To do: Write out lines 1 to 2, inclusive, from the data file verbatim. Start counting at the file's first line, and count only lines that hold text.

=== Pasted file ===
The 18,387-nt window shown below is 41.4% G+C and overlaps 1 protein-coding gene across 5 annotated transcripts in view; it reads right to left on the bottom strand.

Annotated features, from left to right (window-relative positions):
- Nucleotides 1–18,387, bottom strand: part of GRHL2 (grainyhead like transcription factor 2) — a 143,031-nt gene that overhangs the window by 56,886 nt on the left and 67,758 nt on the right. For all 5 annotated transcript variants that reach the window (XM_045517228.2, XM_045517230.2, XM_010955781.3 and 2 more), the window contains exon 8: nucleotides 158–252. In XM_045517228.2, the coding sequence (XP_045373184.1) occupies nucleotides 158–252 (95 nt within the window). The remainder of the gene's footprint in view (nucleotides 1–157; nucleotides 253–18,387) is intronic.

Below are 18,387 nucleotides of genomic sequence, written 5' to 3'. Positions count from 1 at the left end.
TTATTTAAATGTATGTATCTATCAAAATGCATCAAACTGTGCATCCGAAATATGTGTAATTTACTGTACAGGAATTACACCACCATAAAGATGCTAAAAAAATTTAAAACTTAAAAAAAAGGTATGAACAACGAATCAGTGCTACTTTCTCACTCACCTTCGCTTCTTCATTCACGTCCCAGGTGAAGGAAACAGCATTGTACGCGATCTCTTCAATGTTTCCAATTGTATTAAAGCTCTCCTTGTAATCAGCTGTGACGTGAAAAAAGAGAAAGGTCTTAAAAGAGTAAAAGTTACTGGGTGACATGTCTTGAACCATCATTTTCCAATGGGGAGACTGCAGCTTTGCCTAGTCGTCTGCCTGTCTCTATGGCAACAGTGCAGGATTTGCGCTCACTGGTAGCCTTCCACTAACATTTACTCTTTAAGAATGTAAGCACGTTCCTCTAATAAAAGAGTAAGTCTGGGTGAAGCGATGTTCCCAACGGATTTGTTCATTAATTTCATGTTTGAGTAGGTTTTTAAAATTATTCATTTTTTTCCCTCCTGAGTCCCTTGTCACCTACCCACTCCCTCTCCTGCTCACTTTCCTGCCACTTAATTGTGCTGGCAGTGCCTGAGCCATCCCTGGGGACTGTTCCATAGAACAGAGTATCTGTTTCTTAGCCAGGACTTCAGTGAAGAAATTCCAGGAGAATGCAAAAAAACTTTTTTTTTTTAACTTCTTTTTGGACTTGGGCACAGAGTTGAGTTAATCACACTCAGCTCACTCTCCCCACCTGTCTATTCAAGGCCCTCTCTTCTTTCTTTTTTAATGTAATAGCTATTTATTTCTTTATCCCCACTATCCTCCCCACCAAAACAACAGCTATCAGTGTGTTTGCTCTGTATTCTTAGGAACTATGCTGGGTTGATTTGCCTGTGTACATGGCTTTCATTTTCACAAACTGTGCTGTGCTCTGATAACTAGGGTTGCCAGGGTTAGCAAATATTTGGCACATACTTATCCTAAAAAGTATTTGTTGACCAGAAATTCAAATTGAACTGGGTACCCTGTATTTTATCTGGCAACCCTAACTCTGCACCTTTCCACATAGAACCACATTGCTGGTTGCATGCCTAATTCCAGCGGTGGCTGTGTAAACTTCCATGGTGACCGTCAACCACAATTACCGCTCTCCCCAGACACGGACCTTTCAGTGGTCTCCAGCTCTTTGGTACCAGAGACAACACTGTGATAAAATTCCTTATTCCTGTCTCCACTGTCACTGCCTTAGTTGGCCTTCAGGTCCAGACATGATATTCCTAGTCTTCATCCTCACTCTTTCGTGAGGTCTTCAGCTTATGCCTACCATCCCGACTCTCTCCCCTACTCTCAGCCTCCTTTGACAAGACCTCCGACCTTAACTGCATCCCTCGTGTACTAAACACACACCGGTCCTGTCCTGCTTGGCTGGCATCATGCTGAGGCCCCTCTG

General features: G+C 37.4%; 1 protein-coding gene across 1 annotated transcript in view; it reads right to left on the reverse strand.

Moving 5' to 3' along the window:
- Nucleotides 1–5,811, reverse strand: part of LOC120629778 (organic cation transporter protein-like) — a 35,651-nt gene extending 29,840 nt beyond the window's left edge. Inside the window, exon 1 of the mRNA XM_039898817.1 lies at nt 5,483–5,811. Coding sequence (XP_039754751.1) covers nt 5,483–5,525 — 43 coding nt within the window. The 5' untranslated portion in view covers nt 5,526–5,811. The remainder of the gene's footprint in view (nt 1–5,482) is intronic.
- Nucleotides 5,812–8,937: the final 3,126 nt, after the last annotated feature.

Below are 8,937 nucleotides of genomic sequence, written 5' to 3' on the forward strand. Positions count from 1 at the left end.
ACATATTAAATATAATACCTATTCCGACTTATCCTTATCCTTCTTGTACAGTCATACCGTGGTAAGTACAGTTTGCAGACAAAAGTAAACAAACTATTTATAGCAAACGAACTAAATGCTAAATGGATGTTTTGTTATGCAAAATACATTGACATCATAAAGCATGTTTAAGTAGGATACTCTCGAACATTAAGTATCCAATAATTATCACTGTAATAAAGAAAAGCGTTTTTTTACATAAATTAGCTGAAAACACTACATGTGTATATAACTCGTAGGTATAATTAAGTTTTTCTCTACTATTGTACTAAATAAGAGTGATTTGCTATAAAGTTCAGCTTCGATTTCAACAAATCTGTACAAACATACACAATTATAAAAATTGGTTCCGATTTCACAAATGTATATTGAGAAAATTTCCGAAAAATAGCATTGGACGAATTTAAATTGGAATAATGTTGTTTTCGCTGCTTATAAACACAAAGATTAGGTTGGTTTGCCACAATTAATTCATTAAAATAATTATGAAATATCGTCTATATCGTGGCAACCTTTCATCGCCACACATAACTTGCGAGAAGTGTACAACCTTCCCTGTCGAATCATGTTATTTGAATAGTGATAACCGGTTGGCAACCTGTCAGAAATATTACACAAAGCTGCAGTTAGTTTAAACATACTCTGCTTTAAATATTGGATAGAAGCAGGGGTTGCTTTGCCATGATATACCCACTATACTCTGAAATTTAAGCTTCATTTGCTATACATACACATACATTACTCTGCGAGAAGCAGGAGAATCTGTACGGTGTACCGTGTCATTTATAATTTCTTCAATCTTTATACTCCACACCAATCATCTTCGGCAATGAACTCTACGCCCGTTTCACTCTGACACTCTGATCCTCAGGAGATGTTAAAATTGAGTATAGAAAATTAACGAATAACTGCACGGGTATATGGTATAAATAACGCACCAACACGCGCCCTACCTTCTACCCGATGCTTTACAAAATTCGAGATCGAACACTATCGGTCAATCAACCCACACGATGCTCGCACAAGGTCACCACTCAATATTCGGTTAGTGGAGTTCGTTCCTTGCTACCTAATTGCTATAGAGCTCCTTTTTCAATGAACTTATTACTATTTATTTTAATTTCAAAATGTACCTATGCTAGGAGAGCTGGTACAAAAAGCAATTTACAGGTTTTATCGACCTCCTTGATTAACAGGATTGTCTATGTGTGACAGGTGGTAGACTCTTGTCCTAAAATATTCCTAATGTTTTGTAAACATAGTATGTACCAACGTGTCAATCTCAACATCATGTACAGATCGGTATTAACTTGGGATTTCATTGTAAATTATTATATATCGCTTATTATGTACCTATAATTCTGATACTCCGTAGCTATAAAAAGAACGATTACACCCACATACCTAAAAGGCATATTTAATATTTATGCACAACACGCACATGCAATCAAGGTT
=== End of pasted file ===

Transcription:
The 18,387-nt window shown below is 41.4% G+C and overlaps 1 protein-coding gene across 5 annotated transcripts in view; it reads right to left on the bottom strand.

Annotated features, from left to right (window-relative positions):